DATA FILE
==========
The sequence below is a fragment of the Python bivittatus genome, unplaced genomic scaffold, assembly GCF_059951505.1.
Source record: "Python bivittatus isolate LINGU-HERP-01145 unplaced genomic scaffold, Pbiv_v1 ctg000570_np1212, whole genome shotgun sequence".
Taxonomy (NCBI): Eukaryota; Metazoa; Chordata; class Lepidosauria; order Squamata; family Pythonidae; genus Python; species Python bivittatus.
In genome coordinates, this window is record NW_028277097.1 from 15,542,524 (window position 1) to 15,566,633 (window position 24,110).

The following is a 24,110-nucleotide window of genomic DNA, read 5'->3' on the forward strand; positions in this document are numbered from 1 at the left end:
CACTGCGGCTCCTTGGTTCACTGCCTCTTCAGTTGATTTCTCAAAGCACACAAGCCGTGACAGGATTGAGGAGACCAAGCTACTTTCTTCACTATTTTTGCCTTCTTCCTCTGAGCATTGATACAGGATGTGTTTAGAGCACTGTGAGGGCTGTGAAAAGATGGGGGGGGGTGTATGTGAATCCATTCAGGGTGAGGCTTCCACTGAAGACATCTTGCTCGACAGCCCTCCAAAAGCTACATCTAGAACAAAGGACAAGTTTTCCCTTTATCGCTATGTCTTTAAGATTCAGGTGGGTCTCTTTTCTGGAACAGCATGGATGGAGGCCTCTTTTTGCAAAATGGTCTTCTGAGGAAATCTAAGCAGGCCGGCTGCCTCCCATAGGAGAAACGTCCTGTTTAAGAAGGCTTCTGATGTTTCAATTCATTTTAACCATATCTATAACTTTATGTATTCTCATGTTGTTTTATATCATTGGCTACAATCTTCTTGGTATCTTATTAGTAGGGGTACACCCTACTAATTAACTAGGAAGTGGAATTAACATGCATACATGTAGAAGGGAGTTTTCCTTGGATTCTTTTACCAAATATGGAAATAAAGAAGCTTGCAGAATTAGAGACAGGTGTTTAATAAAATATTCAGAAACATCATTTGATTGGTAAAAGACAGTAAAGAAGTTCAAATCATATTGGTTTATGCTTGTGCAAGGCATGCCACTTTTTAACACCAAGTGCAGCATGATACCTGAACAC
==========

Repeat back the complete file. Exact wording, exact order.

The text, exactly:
The sequence below is a fragment of the Python bivittatus genome, unplaced genomic scaffold, assembly GCF_059951505.1.
Source record: "Python bivittatus isolate LINGU-HERP-01145 unplaced genomic scaffold, Pbiv_v1 ctg000570_np1212, whole genome shotgun sequence".
Taxonomy (NCBI): Eukaryota; Metazoa; Chordata; class Lepidosauria; order Squamata; family Pythonidae; genus Python; species Python bivittatus.
In genome coordinates, this window is record NW_028277097.1 from 15,542,524 (window position 1) to 15,566,633 (window position 24,110).

The following is a 24,110-nucleotide window of genomic DNA, read 5'->3' on the forward strand; positions in this document are numbered from 1 at the left end:
CACTGCGGCTCCTTGGTTCACTGCCTCTTCAGTTGATTTCTCAAAGCACACAAGCCGTGACAGGATTGAGGAGACCAAGCTACTTTCTTCACTATTTTTGCCTTCTTCCTCTGAGCATTGATACAGGATGTGTTTAGAGCACTGTGAGGGCTGTGAAAAGATGGGGGGGGGTGTATGTGAATCCATTCAGGGTGAGGCTTCCACTGAAGACATCTTGCTCGACAGCCCTCCAAAAGCTACATCTAGAACAAAGGACAAGTTTTCCCTTTATCGCTATGTCTTTAAGATTCAGGTGGGTCTCTTTTCTGGAACAGCATGGATGGAGGCCTCTTTTTGCAAAATGGTCTTCTGAGGAAATCTAAGCAGGCCGGCTGCCTCCCATAGGAGAAACGTCCTGTTTAAGAAGGCTTCTGATGTTTCAATTCATTTTAACCATATCTATAACTTTATGTATTCTCATGTTGTTTTATATCATTGGCTACAATCTTCTTGGTATCTTATTAGTAGGGGTACACCCTACTAATTAACTAGGAAGTGGAATTAACATGCATACATGTAGAAGGGAGTTTTCCTTGGATTCTTTTACCAAATATGGAAATAAAGAAGCTTGCAGAATTAGAGACAGGTGTTTAATAAAATATTCAGAAACATCATTTGATTGGTAAAAGACAGTAAAGAAGTTCAAATCATATTGGTTTATGCTTGTGCAAGGCATGCCACTTTTTAACACCAAGTGCAGCATGATACCTGAACAC